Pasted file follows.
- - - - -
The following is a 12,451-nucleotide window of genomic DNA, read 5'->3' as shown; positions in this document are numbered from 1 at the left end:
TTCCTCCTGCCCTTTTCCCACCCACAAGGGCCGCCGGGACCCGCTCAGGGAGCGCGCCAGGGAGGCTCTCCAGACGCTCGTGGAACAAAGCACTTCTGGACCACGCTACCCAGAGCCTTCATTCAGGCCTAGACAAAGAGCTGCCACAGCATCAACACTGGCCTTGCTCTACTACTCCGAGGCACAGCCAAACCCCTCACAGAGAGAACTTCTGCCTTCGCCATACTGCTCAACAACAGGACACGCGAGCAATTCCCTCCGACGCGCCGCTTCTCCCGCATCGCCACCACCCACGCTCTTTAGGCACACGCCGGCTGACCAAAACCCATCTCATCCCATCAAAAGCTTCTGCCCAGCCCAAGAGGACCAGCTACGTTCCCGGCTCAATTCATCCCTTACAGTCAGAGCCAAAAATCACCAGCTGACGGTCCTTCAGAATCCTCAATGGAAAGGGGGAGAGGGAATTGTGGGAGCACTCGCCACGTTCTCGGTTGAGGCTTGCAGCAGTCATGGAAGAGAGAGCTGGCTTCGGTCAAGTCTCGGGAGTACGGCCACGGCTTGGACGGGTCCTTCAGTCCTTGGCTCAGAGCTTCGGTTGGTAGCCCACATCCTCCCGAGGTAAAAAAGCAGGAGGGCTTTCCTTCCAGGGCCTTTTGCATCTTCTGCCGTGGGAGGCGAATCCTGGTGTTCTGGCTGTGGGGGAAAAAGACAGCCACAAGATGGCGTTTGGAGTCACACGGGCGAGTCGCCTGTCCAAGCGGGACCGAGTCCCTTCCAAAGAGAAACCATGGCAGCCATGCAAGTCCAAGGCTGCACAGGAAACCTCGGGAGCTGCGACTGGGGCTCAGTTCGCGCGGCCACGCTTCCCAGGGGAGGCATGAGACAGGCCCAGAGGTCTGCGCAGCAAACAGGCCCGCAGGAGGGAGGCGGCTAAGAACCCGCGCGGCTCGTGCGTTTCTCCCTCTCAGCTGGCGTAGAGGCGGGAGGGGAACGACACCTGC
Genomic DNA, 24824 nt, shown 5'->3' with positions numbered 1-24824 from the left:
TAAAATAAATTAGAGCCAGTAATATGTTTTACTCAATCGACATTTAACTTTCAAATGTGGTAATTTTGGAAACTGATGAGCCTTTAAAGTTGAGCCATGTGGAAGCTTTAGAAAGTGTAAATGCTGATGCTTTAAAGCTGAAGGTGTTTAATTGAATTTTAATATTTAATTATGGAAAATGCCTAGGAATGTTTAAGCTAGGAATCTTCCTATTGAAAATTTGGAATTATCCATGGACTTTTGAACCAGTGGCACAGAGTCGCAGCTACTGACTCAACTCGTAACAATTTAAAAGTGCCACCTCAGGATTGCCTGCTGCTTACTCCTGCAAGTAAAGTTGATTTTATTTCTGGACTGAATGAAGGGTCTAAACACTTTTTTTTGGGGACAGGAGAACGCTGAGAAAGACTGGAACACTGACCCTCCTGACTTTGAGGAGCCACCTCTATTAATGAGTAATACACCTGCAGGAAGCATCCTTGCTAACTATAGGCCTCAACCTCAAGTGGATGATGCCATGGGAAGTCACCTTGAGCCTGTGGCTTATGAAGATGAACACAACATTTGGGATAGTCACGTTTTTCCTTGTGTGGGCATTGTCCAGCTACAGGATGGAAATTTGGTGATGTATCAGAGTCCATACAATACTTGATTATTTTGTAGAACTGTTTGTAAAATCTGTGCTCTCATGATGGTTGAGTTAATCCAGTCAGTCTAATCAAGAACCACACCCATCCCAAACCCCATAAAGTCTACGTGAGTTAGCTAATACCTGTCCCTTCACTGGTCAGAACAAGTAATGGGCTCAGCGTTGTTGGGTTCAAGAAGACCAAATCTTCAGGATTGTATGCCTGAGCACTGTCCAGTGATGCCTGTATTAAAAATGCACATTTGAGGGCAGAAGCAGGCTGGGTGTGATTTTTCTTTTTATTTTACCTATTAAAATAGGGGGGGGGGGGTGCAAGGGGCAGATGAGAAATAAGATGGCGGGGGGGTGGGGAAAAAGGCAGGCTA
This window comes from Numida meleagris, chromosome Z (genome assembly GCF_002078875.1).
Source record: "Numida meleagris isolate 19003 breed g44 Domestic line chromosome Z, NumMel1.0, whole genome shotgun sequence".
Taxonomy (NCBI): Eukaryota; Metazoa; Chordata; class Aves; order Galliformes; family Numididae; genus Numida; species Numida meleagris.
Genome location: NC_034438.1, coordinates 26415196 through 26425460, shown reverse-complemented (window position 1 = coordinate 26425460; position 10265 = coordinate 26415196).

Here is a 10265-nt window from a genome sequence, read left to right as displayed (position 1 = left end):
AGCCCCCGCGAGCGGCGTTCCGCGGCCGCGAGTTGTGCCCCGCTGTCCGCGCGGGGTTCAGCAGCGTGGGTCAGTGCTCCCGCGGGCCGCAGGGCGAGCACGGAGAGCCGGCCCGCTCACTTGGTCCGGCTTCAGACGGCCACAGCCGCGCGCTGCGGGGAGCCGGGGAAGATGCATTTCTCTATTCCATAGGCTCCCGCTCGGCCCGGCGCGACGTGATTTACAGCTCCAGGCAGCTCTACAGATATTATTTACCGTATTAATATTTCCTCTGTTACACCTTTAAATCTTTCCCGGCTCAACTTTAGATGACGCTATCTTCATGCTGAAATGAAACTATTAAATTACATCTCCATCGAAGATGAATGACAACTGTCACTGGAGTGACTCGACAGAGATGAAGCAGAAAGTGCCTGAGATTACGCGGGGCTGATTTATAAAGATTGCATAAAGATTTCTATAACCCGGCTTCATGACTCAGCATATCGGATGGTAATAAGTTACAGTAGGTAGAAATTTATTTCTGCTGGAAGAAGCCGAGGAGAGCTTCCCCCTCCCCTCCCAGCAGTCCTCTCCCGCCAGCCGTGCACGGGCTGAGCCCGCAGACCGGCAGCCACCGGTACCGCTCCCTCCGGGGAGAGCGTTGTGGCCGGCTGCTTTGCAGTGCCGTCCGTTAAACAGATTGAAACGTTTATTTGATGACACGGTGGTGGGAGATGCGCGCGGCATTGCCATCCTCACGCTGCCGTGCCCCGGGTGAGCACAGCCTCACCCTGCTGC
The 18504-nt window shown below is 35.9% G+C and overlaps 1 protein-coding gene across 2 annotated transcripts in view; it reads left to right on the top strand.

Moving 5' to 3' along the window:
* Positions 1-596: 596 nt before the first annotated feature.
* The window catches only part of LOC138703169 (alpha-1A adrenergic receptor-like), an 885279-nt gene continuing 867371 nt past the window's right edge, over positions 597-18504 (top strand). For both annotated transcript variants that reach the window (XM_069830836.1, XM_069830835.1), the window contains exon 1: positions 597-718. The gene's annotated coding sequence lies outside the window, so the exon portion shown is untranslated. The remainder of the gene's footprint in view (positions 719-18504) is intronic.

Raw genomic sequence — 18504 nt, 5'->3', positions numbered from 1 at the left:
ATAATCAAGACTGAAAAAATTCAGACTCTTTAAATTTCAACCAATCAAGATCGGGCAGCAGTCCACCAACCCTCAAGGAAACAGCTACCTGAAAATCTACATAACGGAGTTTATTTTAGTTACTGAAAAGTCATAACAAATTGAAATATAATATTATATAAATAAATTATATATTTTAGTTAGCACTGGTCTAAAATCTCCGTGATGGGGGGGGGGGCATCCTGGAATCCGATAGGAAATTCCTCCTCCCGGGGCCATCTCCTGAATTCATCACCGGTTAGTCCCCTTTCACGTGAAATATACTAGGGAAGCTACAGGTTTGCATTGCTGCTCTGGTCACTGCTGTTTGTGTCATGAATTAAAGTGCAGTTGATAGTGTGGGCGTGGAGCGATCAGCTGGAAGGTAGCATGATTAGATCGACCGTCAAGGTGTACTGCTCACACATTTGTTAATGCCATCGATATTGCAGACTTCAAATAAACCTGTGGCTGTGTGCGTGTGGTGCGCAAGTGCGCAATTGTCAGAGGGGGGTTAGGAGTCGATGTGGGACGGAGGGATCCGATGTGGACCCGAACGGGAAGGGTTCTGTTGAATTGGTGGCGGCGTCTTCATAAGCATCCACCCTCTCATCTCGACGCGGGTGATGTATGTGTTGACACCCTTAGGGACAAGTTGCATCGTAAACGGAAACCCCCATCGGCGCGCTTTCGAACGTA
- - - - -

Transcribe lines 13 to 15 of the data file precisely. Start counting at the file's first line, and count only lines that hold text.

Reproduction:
* Positions 1-596: 596 nt before the first annotated feature.
* The window catches only part of LOC138703169 (alpha-1A adrenergic receptor-like), an 885279-nt gene continuing 867371 nt past the window's right edge, over positions 597-18504 (top strand). For both annotated transcript variants that reach the window (XM_069830836.1, XM_069830835.1), the window contains exon 1: positions 597-718. The gene's annotated coding sequence lies outside the window, so the exon portion shown is untranslated. The remainder of the gene's footprint in view (positions 719-18504) is intronic.

Raw genomic sequence — 18504 nt, 5'->3', positions numbered from 1 at the left: